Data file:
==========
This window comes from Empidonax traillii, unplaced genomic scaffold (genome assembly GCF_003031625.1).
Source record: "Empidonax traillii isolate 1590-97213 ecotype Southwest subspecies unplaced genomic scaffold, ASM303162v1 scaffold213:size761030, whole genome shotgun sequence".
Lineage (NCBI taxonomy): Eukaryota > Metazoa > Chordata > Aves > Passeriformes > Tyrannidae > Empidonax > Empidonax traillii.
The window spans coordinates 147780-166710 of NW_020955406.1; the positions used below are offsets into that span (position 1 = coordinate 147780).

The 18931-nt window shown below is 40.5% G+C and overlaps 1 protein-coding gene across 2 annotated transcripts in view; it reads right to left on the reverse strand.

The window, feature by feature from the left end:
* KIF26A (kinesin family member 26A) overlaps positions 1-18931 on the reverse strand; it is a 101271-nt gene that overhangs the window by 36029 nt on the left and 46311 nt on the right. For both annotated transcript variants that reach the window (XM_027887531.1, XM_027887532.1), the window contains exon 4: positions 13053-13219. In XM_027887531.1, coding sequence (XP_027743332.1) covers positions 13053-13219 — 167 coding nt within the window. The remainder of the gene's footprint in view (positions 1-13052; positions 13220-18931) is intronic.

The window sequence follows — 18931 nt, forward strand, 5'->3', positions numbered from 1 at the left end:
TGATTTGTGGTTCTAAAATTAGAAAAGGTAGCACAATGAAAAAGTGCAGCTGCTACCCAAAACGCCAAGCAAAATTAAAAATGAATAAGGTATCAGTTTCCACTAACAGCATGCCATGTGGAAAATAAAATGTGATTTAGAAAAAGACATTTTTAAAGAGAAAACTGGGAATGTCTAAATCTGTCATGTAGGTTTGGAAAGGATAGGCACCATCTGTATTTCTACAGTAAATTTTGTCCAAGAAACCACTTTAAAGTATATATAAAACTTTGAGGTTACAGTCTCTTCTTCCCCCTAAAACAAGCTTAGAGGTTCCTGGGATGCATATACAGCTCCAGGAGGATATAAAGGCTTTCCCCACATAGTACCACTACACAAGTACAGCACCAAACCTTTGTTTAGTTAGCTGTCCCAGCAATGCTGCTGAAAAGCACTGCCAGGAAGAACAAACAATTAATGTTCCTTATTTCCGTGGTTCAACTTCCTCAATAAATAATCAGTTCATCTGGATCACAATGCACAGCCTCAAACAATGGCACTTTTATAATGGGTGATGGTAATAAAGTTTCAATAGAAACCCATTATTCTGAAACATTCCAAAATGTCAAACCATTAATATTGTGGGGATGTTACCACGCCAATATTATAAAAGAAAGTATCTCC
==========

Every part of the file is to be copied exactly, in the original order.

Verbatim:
This window comes from Empidonax traillii, unplaced genomic scaffold (genome assembly GCF_003031625.1).
Source record: "Empidonax traillii isolate 1590-97213 ecotype Southwest subspecies unplaced genomic scaffold, ASM303162v1 scaffold213:size761030, whole genome shotgun sequence".
Lineage (NCBI taxonomy): Eukaryota > Metazoa > Chordata > Aves > Passeriformes > Tyrannidae > Empidonax > Empidonax traillii.
The window spans coordinates 147780-166710 of NW_020955406.1; the positions used below are offsets into that span (position 1 = coordinate 147780).

The 18931-nt window shown below is 40.5% G+C and overlaps 1 protein-coding gene across 2 annotated transcripts in view; it reads right to left on the reverse strand.

The window, feature by feature from the left end:
* KIF26A (kinesin family member 26A) overlaps positions 1-18931 on the reverse strand; it is a 101271-nt gene that overhangs the window by 36029 nt on the left and 46311 nt on the right. For both annotated transcript variants that reach the window (XM_027887531.1, XM_027887532.1), the window contains exon 4: positions 13053-13219. In XM_027887531.1, coding sequence (XP_027743332.1) covers positions 13053-13219 — 167 coding nt within the window. The remainder of the gene's footprint in view (positions 1-13052; positions 13220-18931) is intronic.

The window sequence follows — 18931 nt, forward strand, 5'->3', positions numbered from 1 at the left end:
TGATTTGTGGTTCTAAAATTAGAAAAGGTAGCACAATGAAAAAGTGCAGCTGCTACCCAAAACGCCAAGCAAAATTAAAAATGAATAAGGTATCAGTTTCCACTAACAGCATGCCATGTGGAAAATAAAATGTGATTTAGAAAAAGACATTTTTAAAGAGAAAACTGGGAATGTCTAAATCTGTCATGTAGGTTTGGAAAGGATAGGCACCATCTGTATTTCTACAGTAAATTTTGTCCAAGAAACCACTTTAAAGTATATATAAAACTTTGAGGTTACAGTCTCTTCTTCCCCCTAAAACAAGCTTAGAGGTTCCTGGGATGCATATACAGCTCCAGGAGGATATAAAGGCTTTCCCCACATAGTACCACTACACAAGTACAGCACCAAACCTTTGTTTAGTTAGCTGTCCCAGCAATGCTGCTGAAAAGCACTGCCAGGAAGAACAAACAATTAATGTTCCTTATTTCCGTGGTTCAACTTCCTCAATAAATAATCAGTTCATCTGGATCACAATGCACAGCCTCAAACAATGGCACTTTTATAATGGGTGATGGTAATAAAGTTTCAATAGAAACCCATTATTCTGAAACATTCCAAAATGTCAAACCATTAATATTGTGGGGATGTTACCACGCCAATATTATAAAAGAAAGTATCTCC